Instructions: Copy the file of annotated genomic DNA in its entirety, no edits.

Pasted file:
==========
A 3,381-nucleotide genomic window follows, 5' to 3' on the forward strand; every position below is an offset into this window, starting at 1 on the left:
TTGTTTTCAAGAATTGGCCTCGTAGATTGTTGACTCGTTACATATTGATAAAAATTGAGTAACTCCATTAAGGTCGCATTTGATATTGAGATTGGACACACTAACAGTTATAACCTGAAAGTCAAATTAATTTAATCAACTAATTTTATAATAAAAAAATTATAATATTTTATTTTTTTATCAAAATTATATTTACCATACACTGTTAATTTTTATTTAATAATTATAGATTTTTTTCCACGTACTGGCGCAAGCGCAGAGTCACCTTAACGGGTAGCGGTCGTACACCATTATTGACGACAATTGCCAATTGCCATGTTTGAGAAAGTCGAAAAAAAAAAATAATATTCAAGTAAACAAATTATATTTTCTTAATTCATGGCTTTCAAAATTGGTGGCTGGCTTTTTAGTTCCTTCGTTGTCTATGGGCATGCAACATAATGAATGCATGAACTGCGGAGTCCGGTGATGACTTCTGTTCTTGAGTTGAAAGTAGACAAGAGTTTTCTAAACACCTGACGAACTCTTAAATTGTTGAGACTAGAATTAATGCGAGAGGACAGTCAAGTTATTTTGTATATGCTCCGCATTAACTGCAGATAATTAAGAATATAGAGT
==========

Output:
A 3,381-nucleotide genomic window follows, 5' to 3' on the forward strand; every position below is an offset into this window, starting at 1 on the left:
TTGTTTTCAAGAATTGGCCTCGTAGATTGTTGACTCGTTACATATTGATAAAAATTGAGTAACTCCATTAAGGTCGCATTTGATATTGAGATTGGACACACTAACAGTTATAACCTGAAAGTCAAATTAATTTAATCAACTAATTTTATAATAAAAAAATTATAATATTTTATTTTTTTATCAAAATTATATTTACCATACACTGTTAATTTTTATTTAATAATTATAGATTTTTTTCCACGTACTGGCGCAAGCGCAGAGTCACCTTAACGGGTAGCGGTCGTACACCATTATTGACGACAATTGCCAATTGCCATGTTTGAGAAAGTCGAAAAAAAAAAATAATATTCAAGTAAACAAATTATATTTTCTTAATTCATGGCTTTCAAAATTGGTGGCTGGCTTTTTAGTTCCTTCGTTGTCTATGGGCATGCAACATAATGAATGCATGAACTGCGGAGTCCGGTGATGACTTCTGTTCTTGAGTTGAAAGTAGACAAGAGTTTTCTAAACACCTGACGAACTCTTAAATTGTTGAGACTAGAATTAATGCGAGAGGACAGTCAAGTTATTTTGTATATGCTCCGCATTAACTGCAGATAATTAAGAATATAGAGT